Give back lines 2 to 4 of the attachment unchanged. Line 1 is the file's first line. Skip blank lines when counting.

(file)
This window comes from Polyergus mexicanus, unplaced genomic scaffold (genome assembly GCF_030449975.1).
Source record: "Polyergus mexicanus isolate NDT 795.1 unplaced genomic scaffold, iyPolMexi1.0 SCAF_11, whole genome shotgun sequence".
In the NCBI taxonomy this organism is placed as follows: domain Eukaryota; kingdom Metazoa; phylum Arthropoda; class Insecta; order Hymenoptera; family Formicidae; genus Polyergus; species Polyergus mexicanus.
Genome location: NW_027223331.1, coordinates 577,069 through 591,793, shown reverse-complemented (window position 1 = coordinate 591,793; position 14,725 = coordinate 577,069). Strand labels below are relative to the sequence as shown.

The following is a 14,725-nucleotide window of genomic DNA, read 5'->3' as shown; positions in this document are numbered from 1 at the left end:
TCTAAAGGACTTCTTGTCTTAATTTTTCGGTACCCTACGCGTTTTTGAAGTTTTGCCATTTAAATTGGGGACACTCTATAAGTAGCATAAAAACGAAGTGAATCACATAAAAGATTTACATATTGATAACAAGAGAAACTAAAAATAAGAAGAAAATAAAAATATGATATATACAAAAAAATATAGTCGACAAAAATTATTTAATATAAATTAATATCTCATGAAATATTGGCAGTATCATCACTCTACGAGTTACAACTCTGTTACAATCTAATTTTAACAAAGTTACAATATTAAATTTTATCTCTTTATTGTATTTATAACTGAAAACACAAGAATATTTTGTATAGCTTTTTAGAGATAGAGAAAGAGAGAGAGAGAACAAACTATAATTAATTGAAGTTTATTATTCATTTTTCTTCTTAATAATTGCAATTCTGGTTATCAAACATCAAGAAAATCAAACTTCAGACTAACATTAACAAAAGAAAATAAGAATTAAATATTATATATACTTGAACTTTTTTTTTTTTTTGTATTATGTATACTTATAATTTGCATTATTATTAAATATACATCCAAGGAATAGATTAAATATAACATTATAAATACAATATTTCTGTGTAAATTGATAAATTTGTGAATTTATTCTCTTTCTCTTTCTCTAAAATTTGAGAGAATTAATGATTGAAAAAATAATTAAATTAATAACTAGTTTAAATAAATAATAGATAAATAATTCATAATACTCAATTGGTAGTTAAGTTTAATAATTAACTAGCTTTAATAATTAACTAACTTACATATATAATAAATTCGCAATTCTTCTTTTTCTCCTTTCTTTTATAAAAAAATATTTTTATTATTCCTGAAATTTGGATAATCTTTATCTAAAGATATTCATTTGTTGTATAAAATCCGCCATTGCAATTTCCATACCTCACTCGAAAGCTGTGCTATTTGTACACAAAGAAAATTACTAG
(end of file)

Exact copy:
Source record: "Polyergus mexicanus isolate NDT 795.1 unplaced genomic scaffold, iyPolMexi1.0 SCAF_11, whole genome shotgun sequence".
In the NCBI taxonomy this organism is placed as follows: domain Eukaryota; kingdom Metazoa; phylum Arthropoda; class Insecta; order Hymenoptera; family Formicidae; genus Polyergus; species Polyergus mexicanus.
Genome location: NW_027223331.1, coordinates 577,069 through 591,793, shown reverse-complemented (window position 1 = coordinate 591,793; position 14,725 = coordinate 577,069). Strand labels below are relative to the sequence as shown.